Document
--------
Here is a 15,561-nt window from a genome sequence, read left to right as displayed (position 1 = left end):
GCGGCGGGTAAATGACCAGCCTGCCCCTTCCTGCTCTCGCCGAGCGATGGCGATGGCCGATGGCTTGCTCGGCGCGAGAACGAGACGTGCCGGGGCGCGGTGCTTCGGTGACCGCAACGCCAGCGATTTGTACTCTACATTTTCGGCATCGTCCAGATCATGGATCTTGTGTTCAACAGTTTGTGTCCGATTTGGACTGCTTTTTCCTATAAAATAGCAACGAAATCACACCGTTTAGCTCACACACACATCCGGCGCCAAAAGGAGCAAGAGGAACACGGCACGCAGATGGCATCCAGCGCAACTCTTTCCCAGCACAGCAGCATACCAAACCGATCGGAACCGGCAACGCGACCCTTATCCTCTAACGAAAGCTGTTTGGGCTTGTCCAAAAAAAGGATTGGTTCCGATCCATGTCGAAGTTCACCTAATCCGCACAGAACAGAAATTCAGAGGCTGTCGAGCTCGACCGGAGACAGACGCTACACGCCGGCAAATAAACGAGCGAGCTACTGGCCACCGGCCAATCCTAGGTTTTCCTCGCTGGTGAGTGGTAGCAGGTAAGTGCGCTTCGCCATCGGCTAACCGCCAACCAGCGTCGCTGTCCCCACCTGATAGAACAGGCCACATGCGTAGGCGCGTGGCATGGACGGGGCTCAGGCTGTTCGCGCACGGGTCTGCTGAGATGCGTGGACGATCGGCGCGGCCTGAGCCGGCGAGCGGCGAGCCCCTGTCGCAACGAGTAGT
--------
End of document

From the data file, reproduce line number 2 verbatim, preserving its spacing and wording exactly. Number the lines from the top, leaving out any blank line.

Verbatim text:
GCGGCGGGTAAATGACCAGCCTGCCCCTTCCTGCTCTCGCCGAGCGATGGCGATGGCCGATGGCTTGCTCGGCGCGAGAACGAGACGTGCCGGGGCGCGGTGCTTCGGTGACCGCAACGCCAGCGATTTGTACTCTACATTTTCGGCATCGTCCAGATCATGGATCTTGTGTTCAACAGTTTGTGTCCGATTTGGACTGCTTTTTCCTATAAAATAGCAACGAAATCACACCGTTTAGCTCACACACACATCCGGCGCCAAAAGGAGCAAGAGGAACACGGCACGCAGATGGCATCCAGCGCAACTCTTTCCCAGCACAGCAGCATACCAAACCGATCGGAACCGGCAACGCGACCCTTATCCTCTAACGAAAGCTGTTTGGGCTTGTCCAAAAAAAGGATTGGTTCCGATCCATGTCGAAGTTCACCTAATCCGCACAGAACAGAAATTCAGAGGCTGTCGAGCTCGACCGGAGACAGACGCTACACGCCGGCAAATAAACGAGCGAGCTACTGGCCACCGGCCAATCCTAGGTTTTCCTCGCTGGTGAGTGGTAGCAGGTAAGTGCGCTTCGCCATCGGCTAACCGCCAACCAGCGTCGCTGTCCCCACCTGATAGAACAGGCCACATGCGTAGGCGCGTGGCATGGACGGGGCTCAGGCTGTTCGCGCACGGGTCTGCTGAGATGCGTGGACGATCGGCGCGGCCTGAGCCGGCGAGCGGCGAGCCCCTGTCGCAACGAGTAGT